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New and emerging biotherapeutic molecules drive the need for innovative solutions to meet cold-chain requirements.
Ensuring a cold-chain supply chain for biologics has always been challenging. With the emergence of newer biologic modalities, more stringent cold-chain requirements need to be developed as the industry finds solutions to address the unique challenges that these newer modalities present.
The standard cold chain is ready for refrigerated and even frozen products; however, the cryo requirements for certain biotherapeutics are challenging the supply chain both from a temperature maintenance perspective and a monitoring perspective, notes Angela Kerr, vice-president, product portfolio, SpotSee, a provider of proprietary indicators and condition-based monitoring devices for supply chain.
“The equipment needed to maintain the temperature and to measure the temperature is specialized and expensive. In developing countries, the cold-chain infrastructure is most certainly going to struggle,” Kerr observes.
Gary Hutchinson, president of Modality Solutions, a biopharma cold chain engineering company, notes that the most significant difference with the new COVID-19 vaccines is the challenge of identifying the effect of stressing the vaccine with a range of transportation hazards (e.g., shock, vibration, pressure, and humidity) concurrently while maintaining cryogenic temperature conditions. “Verifying the safety and quality of these new biologic modalities in a complex delivery network will require better characterization and validation with transport simulation technology,” he says.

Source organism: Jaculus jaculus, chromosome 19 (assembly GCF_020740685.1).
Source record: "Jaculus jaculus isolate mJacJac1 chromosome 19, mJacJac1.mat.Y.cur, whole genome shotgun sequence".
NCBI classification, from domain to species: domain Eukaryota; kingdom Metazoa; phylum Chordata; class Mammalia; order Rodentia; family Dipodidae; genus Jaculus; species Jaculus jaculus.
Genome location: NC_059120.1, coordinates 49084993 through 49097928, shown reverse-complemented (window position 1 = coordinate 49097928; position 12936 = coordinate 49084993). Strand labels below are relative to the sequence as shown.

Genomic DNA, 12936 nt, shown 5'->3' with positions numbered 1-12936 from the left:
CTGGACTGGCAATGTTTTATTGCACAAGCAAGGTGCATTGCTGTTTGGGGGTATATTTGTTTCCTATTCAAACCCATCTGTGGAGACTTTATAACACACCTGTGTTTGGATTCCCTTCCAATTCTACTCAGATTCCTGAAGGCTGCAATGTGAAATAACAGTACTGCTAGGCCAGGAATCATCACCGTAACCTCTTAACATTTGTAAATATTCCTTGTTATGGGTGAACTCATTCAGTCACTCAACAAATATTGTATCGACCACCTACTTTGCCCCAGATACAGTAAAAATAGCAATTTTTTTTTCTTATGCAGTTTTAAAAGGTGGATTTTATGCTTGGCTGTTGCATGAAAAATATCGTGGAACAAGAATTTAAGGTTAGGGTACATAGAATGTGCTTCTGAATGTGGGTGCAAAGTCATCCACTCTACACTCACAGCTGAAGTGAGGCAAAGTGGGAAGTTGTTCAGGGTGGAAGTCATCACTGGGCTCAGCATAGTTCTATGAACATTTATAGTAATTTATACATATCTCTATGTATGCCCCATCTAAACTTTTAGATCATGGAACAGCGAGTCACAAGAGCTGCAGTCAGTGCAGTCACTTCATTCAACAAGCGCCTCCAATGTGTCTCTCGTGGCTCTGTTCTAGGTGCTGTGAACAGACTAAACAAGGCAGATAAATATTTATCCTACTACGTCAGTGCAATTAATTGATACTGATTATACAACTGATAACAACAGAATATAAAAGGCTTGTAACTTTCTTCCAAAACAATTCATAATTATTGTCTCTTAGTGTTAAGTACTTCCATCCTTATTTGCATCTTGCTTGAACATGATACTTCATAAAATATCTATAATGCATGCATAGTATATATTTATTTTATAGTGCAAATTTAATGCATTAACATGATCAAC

Hutchinson explains that, once at the administration site, the vaccine thaw rate and stability at refrigerated temperatures require time-definite delivery and new controls in pre-administration procedures. Otherwise, there is no guarantee of vaccine efficacy. Tracking these time-out-of-temperature events across the complex supply chain will be a significant challenge, too, he emphasizes.
Current cryogenic shipping containers typically rely on vaporized liquid nitrogen to maintain these ultra-cold temperatures, Hutchinson explains; however, these containers are susceptible to failure if the proper orientation (i.e., vertical orientation) is not followed. “With the increased use of these cryogenic shippers, the availability and complexity at the administration site will be an ongoing challenge,” he adds.
More efficient shipping timelines is one solution. However, accelerated timelines require transport simulation technology, Hutchinson says. Accelerated timelines are needed to keep up with the pace of innovation needed for emerging new COVID-19 variants, for example.
“Since so little is known about the robustness of this new [biologic] modality, and new variants are arriving monthly, transport simulation studies designed to confirm the quality of the vaccine across a complex global transportation network are the only way to complete the required validation in the accelerated timelines,” says Hutchinson. “When Operation Warp Speed is required, the new variants will need the speed and accuracy of transport simulation to confirm the safety and efficacy of these new vaccines.”
Kerr points to specialized recorders, which are currently available for monitoring the cold chain, as another solution to maintain biologic product integrity. Development of solutions that are more economical will also certainly emerge, she adds.
In terms of other approaches to address cold-chain requirements, Kerr emphasizes that the experience with COVID-19 required biomanufacturers to do whatever it took to get to a solution. “There are certainly efforts that are being explored to meet standard cold chain or avoid cold chain completely,” she states.
Hutchinson says that Modality Solutions has worked with clients to evolve formulation approaches and test the robustness of formulation solutions at differing temperature ranges. “The formulation is dependent upon and must be tested against the practical limitations of the cold chain. A vaccine that cannot be delivered safely and effectively is of no use to anyone. After the initial testing to set temperature requirements, a review of the capabilities in the supply chain sets the testing parameters,” he says. Once scientists reviewed the risks and made formulation changes, the newer vaccines were tested using (Modality Solutions’) transport simulation technology. This allowed the scientists to confirm the viability of a vaccine from the point-of-manufacture to the dosing of the population.